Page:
Although I agree with Mr. Biddle’s assertion that the educational experience of today’s students is woefully inadequate to the task of creating a knowledgeable work force, I think his arguments supporting “free trade” are not supported by the facts. We don’t have anything like “free trade,” regardless of whatever regional agreements with whomever signatory countries we’ve aligned ourselves with. Rather, we have “managed trade,” which is a costly bureaucratic nightmare for any company that attempts to do business in today’s international markets. In “managed trade,” we see expensive inequities and disparities foisted on businesses by governments around the world that would not stand up in a competitive capitalistic system. The social requirements of the welfare state demanded of businesses by these governments have undermined the ability of their own national companies to be successful. These governments then negotiate preferred status with their “free trade” partners to protect whatever market sector within their borders needs foreign assistance to remain solvent.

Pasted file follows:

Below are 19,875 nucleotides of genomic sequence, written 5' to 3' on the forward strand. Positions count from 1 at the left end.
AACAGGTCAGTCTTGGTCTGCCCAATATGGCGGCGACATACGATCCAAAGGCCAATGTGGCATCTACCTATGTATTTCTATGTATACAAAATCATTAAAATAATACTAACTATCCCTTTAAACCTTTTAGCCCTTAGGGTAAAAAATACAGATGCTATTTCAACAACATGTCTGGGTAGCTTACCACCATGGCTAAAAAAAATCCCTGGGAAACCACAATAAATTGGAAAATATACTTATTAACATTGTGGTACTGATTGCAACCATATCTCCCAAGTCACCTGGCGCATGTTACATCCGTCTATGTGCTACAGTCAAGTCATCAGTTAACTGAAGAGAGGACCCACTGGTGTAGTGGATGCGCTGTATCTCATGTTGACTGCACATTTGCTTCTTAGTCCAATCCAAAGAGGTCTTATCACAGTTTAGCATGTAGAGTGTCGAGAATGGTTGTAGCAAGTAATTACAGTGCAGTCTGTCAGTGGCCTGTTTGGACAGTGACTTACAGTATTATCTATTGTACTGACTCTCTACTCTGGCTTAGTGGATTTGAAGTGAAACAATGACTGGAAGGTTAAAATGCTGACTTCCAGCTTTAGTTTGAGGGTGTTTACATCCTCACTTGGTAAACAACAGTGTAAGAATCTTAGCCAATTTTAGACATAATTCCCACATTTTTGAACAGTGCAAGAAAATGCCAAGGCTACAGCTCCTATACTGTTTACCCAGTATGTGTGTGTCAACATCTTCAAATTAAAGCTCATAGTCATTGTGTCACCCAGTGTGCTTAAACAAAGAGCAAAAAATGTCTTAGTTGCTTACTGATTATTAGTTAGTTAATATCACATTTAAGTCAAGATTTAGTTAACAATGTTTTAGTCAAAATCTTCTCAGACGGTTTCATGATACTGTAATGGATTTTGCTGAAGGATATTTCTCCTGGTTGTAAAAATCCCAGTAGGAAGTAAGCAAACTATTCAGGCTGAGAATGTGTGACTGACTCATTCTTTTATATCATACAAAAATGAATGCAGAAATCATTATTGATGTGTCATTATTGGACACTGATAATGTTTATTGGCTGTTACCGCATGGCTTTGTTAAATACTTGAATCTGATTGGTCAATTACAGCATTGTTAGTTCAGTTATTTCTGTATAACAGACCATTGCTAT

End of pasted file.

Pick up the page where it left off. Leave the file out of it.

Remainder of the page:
For misguided political reasons, successive U.S. governments have played this game with such foolish alacrity that we have lost our pre-eminence in many industries, such as energy, steel, machine tools, shipbuilding, electronics, garments, and now automobiles. There is no rationale for any “free trade” agreement to be of such scope and scale that it would fill the National Archives. Such agreements distort the markets and result in lost opportunities to employers and employees alike, and are usually “one-way” in their outcomes, that is, for the benefit of countries other than the U.S. These attempts of the politically well-connected to game the system result in the inability of businesses to be profitable here, the lack of employment options for workers, whether white collar (the H1-B Visa fiasco) or blue-collar (construction and trades job loss), and runaway illegal immigration.p>Perhaps it is time to take off the rose-colored glasses and objectively assess our position after over fifty years of “free trade” agreements, rather than blindly continuing this folly. We need to become advocates for truly open markets and demand that our trading partners do the same. If we don’t do this, any educational improvements we enjoy won’t be nearly enough to overcome these economic barriers to progress. br> — Harry Hill
A man of faith in a godless age is hitting Americans where it hurts.
Mr. and Mrs. American Spectator Reader, let P.J. O’Rourke talk sense to your kids.
In Britain, defending your property can get you life.
It won’t take long for conservatives to scratch this presidential wannabe off their 2008 scorecard.
Was the President done in by the economy, or by the politics of the economy?